Living a Heart-Centered Life –The Beauty of the Heart Chakra (with Meditation)

(This article is 4th in Shelley’s series on the chakras)

The best and most beautiful things in the world cannot be seen or even touched-they must be felt with the heart. Helen Keller

The heart chakra, or Anahata chakra, is considered the center of our chakras.  It connects the upper and lower chakras. Just as the physical heart gives us life, one beat at a time, the energetic heart is key to our well-being, joy, and experience of connection.  One meaning for Anahata is “unstruck”–the place that sings without being played.  The location is in the center of the chest, just behind the physical heart. This energetic center deals with love of self and others, compassion, empathy, kindness, relationship, intimacy, devotion, reaching out and taking in, forgiveness, hope, trust, balance, quest for peace.

The heart is also where we experience and carry grief, where we carry our concern for others; for those things that touch us deeply.  We know how it feels to be “heart-sick” or “heart-broken.” When we allow ourselves to feel these emotions, to allow them to touch our lives and to live from this authentic place, where we experience both deep joy and tremendous pain, we can truly connect with each other.  While most of us would like to avoid pain and tragedy, these experiences often make us reach out to give and receive care for and from each other.

The physical organs that the heart chakra most affects are the thymus, heart, cardiac nerve plexus, lungs, circulatory system, immune system, shoulders, arms, ribs, breasts, and diaphragm.  There are many studies that show the link between yoga breathing, yoga practice, meditation, energy work and benefits to the cardiac and respiratory systems.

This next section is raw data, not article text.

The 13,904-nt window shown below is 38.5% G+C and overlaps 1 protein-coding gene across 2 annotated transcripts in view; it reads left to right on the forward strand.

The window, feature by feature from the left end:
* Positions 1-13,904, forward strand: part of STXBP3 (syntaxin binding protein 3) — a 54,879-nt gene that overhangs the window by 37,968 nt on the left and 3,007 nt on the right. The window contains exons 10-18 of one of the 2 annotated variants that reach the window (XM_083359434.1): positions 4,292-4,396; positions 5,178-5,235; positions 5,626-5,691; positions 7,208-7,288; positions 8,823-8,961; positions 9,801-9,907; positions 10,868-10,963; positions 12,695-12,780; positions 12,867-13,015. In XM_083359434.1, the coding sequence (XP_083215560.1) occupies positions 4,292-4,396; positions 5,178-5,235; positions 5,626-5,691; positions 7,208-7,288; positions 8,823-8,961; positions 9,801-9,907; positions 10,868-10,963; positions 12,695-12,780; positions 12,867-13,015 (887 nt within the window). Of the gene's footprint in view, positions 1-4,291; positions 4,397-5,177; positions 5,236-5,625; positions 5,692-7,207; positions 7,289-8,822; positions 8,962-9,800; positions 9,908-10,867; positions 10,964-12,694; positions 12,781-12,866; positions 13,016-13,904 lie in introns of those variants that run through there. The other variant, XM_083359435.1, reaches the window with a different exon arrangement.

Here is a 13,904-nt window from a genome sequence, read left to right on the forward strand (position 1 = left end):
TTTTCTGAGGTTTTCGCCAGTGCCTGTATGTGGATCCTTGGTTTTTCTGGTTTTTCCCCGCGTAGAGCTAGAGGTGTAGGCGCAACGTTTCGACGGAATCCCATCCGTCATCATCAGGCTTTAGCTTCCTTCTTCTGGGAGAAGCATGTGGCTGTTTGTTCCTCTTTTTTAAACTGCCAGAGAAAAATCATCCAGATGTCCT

Instead of focusing on the research, today I’d like to focus on one aspect of the heart that is profoundly effective in shifting our focus in order to live from a more heart-centered place.  A gratitude practice (such as I’m suggesting below) can be life-changing.  This is not an, “I know I have a lot to be thankful for, but…” way of thinking.  Instead, it’s a turning our attention and awareness to the present moment, and focusing on the gifts and blessings.  This can be done even during our darkest times, and can shed a ray of light on our situation.  With regular practice, it can become a way of experiencing life.

Let this experience settle into your bones, until it becomes a new way of being:

Begin by centering.  Focus on and slow down the breath.  After a few minutes of breath meditation, bring to mind one thing you are grateful for.  Continue to breathe slowly and smoothly, allowing yourself to experience the feeling of gratitude for this specific gift in your life. (It may be something small, like the beauty of a flower-whatever comes to you-let it be real for you).

Very gradually let this feeling of gratitude grow until it expands to fill your heart space.  Take your time and let it grow further until it fills your entire body.  Next, let it overflow, spilling out beyond your body in all directions. 

Eventually bring your awareness back to your heart center, allowing the feeling of gratitude to reside there.

Gratitude unlocks the fullness of life.  It turns what we have into enough, and more.  It turns denial into acceptance, chaos into order, confusion into clarity…It turns problems into gifts, failures into success, the unexpected into perfect timing, and mistakes into important events.  Gratitude makes sense of our past, brings peace for today and creates a vision for tomorrow.  Melody Beattie

Blessings, love, and light.  I am grateful for you.


Shelley Carpenter, Physical Therapist, Registered Yoga Teacher, Reiki Master Teacher is a practitioner at Ommani who offers group and individual therapeutic yoga sessions, individual physical therapy, and Reiki care.  Call our office at 262.695.5311 to schedule an appointment.